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Magnum – Dance Of The Black Tattoo Award winner

Dance Of The Black Tattoo
by Rachel Montgomery at 16 February 2021, 9:44 PM

Compilation records: of the albums we receive to review, this is one of the rarer kinds. Compilation tracks from one band that aren’t greatest hits are rarer still. MAGNUM’s recent compilation album is a collection of songs that set out to prove the Birmingham UK band is hard and heavy. Their first compilation album showcased the band’s softer, more intricate side. Now, they’re showing off their heavier track to prove they can rock hard.

The album opens with a six-minute live track, “Black Skies”. After the requisite cheers from the crowd, the track launches into a heavy, slow dirge with an anthemic beat and heavy synths. It’s a good song. However, after listening to the studio track, I have to wonder why they included the live version instead. Since it’s not hampered by outside noise and each section is recorded individually, production has more room to boost or nerf the track to make a heavier version. I also have to add the studio version of this song if beautiful: the vocals hit some great notes and the entire thing conjures an image of a gothic stained window that’s heavenly. On that note (pun not intended), I highly recommend their album The Visitation. It’s a progressive, synth-fueled steampunk wonderland.

The second live track, “Freedom Day”, is one I can get behind, especially with that smooth, wailing guitar opening the song. The pianos coming in to harmonize are a wonderful touch, reminding me of a palace great hall only lit by a candelabra. The piano parts are tantalizing on this track, super crisp, and a treat to listen to. “All My Bridges” also has a lovely, waterfall piano opening leading into a very 80s inspired riff. However, like the opening track of “Black Skies”, I thought the studio version was more impressive.

Their first studio offering is called “On Christmas Day”. Granted, they’re not the first metal act to produce a Christmas song nor will they be the last. There’s nothing terribly Christmas-like about it. No sleigh bells (OK, there are a few in the back, but they’re not distinct), no wintery chimes, just a straight up metal song with Christmas lyrics. It also makes me wonder, if they were going for an edgier compilation album, why include a Christmas song? Anyway, their next studio offering, “Born To Be King”, is more engaging. It’s a more typical, anthemic epic song with heavy synth in the chorus and an 80s inspired harmony. The galloping refrain with the frenzied vocals, leading into a faster outro, really make the song attention-grabbing.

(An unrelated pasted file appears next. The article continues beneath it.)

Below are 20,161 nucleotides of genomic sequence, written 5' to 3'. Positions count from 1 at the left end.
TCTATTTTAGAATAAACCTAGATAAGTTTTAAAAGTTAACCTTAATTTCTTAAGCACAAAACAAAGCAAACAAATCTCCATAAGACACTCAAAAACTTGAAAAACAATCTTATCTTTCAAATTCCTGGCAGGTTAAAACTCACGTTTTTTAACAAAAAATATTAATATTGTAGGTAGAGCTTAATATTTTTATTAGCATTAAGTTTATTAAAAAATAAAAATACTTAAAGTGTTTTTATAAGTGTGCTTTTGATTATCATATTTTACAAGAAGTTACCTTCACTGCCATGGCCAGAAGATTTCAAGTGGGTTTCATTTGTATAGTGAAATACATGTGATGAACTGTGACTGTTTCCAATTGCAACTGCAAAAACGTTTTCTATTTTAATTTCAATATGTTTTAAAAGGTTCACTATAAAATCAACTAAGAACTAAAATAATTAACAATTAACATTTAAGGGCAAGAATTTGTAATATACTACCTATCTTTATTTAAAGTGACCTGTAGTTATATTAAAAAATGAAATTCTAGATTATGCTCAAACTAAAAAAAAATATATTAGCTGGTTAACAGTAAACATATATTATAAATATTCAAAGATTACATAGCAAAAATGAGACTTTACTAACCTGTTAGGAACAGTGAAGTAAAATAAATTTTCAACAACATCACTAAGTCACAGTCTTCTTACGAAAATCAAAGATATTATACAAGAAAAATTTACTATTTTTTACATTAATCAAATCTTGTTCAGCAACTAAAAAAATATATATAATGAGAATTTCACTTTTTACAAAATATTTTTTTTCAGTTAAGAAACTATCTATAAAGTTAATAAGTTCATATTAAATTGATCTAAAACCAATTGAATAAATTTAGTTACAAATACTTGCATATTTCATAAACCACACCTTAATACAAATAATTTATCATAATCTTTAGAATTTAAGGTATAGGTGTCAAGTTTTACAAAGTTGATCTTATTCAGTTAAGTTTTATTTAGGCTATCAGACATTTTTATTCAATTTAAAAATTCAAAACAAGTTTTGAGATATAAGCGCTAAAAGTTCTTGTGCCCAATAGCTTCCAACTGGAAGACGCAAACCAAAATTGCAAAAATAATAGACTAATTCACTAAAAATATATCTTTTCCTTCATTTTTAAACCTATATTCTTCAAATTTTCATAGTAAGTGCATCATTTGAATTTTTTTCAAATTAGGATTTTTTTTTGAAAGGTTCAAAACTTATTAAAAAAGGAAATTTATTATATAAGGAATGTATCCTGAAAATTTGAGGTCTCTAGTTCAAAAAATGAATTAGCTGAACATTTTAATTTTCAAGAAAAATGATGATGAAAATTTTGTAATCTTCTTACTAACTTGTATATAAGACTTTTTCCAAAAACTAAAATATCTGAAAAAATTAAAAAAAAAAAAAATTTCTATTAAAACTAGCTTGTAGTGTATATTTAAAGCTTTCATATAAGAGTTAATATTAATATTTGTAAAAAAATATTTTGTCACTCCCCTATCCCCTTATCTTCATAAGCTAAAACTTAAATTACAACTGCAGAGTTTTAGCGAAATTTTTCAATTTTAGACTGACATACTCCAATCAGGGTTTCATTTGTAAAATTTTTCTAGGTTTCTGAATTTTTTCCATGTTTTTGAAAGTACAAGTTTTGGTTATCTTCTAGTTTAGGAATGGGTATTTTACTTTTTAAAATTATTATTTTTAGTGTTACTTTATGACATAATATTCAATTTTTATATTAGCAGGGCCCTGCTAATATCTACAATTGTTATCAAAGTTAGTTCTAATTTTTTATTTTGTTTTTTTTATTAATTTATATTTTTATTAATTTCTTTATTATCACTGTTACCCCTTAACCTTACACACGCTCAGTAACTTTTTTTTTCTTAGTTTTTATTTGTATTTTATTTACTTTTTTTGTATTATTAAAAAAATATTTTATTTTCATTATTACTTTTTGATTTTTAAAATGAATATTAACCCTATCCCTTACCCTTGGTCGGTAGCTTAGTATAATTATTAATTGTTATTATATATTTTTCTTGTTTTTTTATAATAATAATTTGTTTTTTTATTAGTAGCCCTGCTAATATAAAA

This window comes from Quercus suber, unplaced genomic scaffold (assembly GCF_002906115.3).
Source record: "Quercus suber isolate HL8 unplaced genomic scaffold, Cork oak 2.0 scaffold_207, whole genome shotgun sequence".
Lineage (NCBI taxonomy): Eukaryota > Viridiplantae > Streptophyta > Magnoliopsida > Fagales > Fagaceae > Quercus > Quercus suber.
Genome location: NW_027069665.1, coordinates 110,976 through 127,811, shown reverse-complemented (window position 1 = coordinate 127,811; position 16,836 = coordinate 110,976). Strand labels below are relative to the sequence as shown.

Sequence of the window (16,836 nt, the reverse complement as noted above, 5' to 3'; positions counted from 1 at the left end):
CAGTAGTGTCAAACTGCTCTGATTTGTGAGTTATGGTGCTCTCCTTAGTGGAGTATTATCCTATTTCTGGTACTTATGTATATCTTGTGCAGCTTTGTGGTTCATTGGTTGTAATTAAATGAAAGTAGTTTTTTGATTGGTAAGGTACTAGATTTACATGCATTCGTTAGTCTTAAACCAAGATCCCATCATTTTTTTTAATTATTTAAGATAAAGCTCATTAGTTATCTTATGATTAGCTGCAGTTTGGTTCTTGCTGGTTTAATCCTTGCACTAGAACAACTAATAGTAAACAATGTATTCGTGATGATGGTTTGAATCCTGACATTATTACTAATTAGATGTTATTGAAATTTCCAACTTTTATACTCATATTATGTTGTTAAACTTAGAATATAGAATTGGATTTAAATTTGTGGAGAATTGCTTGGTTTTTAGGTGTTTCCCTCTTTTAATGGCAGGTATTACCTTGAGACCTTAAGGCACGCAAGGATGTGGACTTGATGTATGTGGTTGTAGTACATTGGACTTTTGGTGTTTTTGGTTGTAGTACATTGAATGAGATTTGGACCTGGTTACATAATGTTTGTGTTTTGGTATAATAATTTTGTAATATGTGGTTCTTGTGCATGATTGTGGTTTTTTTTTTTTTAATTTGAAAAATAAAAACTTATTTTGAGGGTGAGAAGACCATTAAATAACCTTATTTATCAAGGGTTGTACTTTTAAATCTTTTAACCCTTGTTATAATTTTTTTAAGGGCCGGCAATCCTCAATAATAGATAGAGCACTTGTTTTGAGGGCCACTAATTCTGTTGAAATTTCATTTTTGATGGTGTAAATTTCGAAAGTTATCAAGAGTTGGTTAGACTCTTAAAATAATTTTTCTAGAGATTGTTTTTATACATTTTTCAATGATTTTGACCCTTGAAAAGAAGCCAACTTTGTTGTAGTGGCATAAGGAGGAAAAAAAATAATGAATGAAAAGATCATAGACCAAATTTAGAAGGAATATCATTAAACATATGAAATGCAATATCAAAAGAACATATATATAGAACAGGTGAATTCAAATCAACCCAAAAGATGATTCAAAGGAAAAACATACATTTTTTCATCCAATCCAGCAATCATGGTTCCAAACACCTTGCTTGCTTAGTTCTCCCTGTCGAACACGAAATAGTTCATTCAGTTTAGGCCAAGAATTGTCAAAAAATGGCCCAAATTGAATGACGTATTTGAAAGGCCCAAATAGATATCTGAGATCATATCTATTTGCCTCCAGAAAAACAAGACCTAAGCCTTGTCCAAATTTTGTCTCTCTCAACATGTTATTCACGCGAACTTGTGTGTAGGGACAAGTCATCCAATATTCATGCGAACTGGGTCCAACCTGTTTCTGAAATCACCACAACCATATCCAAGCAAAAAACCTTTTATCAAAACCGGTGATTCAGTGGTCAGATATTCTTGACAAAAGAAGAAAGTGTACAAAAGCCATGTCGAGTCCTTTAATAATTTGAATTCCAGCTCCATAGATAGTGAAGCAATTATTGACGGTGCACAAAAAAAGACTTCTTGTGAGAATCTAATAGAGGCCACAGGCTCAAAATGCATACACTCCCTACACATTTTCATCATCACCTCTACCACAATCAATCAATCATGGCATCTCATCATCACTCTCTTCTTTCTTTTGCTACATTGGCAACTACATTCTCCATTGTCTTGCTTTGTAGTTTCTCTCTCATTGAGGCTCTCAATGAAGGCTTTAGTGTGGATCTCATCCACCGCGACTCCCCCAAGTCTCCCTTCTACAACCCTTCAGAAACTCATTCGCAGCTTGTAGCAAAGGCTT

Their closing track, a radio edit of “Madman or Messiah” is interesting in part because it sounds like they sampled the riff from SUPERTRAMP’s “The Logical Song” with the background synth, really bringing the song to its 70s and 80s inspiration. The slow, steady chorus uplifts the song and creates more mystical effects without straying into prog or getting too experimental.

Overall, the band is decent and has some wonderful melodies and talent. However, I wish they picked one: live compilation or a studio “greatest heavy hits” to showcase their harder side. It’s a decent introduction to the band, but if you want to get to know them better, I suggest just listening to one of their albums. If you like traditional metal with a ton of sword and sorcery thrown in 10/10 would recommend.

Songwriting: 9
Production: 9
Originality: 9
Memorability: 9

4 Star Rating

1. Black Skies" (live)
2. Freedom Day" (live)
3.  All My Bridges" (live)
4. On A Storyteller's Night" (live)
5. Dance Of The Black Tattoo" (live)
6. On Christmas Day" (radio edit
7. Born To Be King"
8. Phantom Of Paradise Circus"
9. No God Or Saviour"
10. Your Dreams Won't Die" (live)
11. Twelve Men Wise And Just" (live)
12. Show Me Your Hands" (radio edit)
13. Not Forgiven" (radio edit)
14. Madman Or Messiah" (radio edit)
Tony Clarkin – Guitar
Bob Catley – Vocals
Rick Benton – Keyboards
Dennis Ward – Bass
Lee Morris – Drums
Record Label: Steamhammer Records


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